At a recent meeting designed to resolve air-quality, water-quality, wildlife and cultural issues, officials with the California Energy Commission outlined three sites that need to be examined and secured before construction can proceed. The 563-megawatt project, to be built on 388 acres, would meet the electricity needs of about half a million people, providing energy directly to Southern California's grid.
The solar component will take up 250 acres. One site is a prehistoric area dating back 4,000 years that contains "trackways" of human and animal footprints dried in the clay about a foot under the earth's surface, said Mike Lerch, a consultant with the CEC who is tackling the cultural aspect of the permitting process.
Victorville, as the applicant in the process, had recommended that the sites were not significant, according to a CEC report, adding that such a recommendation was based on superficial observation alone and that greater scrutiny was needed.
The other two sites are pre-1952 houses, and all three "could have subsurface deposits that could yield data important in history or prehistory," according to a CEC report.
The exact location of the three sites is confidential for their protection, Lerch said. The Mojave footprint site is currently deeded to the San Bernardino County Museum, he added. The site is near the water reclamation line at the Victor Valley Wastewater Reclamation Authority, which is set to provide reclaimed water to cool the power plant's heating tower.
The Mojave's footprint sites have features that stand out among cultural sites in the United States, Lerch said, referring to the way the footprints are preserved. The CEC does not have information exactly how far the footprints extend, so the next step is to take an accounting of what is really out there. "We don't want to disturb anything so we try to work around it," Lerch said.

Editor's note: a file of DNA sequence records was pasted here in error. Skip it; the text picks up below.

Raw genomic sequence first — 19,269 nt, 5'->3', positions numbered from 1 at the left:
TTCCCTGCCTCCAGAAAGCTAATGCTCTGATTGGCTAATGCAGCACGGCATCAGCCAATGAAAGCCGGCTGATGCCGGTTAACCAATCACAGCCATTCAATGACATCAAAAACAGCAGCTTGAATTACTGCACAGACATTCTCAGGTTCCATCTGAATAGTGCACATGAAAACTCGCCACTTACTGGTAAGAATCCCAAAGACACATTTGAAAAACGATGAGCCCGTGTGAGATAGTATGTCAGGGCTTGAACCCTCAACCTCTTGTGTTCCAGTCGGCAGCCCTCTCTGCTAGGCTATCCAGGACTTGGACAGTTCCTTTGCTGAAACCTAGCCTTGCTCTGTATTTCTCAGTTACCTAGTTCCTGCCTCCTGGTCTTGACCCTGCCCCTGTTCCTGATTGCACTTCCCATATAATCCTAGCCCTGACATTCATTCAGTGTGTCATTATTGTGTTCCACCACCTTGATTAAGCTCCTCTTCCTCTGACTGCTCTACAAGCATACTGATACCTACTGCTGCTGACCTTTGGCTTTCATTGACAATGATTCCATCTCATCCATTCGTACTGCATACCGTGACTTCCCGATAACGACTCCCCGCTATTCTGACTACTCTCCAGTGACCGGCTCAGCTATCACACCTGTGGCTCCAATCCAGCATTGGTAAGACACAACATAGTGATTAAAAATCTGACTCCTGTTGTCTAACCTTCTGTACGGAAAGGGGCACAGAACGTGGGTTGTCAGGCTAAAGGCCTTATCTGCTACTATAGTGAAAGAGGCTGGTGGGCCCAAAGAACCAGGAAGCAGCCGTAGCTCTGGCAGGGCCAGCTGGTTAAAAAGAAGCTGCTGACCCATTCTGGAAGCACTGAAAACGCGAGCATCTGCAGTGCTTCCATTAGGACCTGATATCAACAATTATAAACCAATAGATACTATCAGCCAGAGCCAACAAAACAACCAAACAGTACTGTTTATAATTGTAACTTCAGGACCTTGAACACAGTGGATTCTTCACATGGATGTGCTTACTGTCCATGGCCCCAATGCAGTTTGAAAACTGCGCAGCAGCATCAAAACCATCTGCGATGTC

Archeological sites were not the only things on the minds of those who attended the meeting. Frank Chaves, feeling a little outnumbered, appeared to be the only landowner who attended. He owns 160 acres on or near the site for the power plant.
Already he has sold a right-of-way to Victorville to install infrastructure. "I'd like to keep our property but what do we do?" said Chaves, a real estate investor who was hoping to develop the land for industrial use. The trading of pollution credits is still under scrutiny by the CEC.
One official noted that both volatile organic compounds and nitrous oxide are related to depletion of the ozone layer. Victorville 2 needs about 50 tons per year of VOCs and 150 tons per year of NOx . Translated to credits that amount to about 455 tons per year, meaning the city will be paying about $3.5 million to the South Coast Air Quality Management District to get the credits.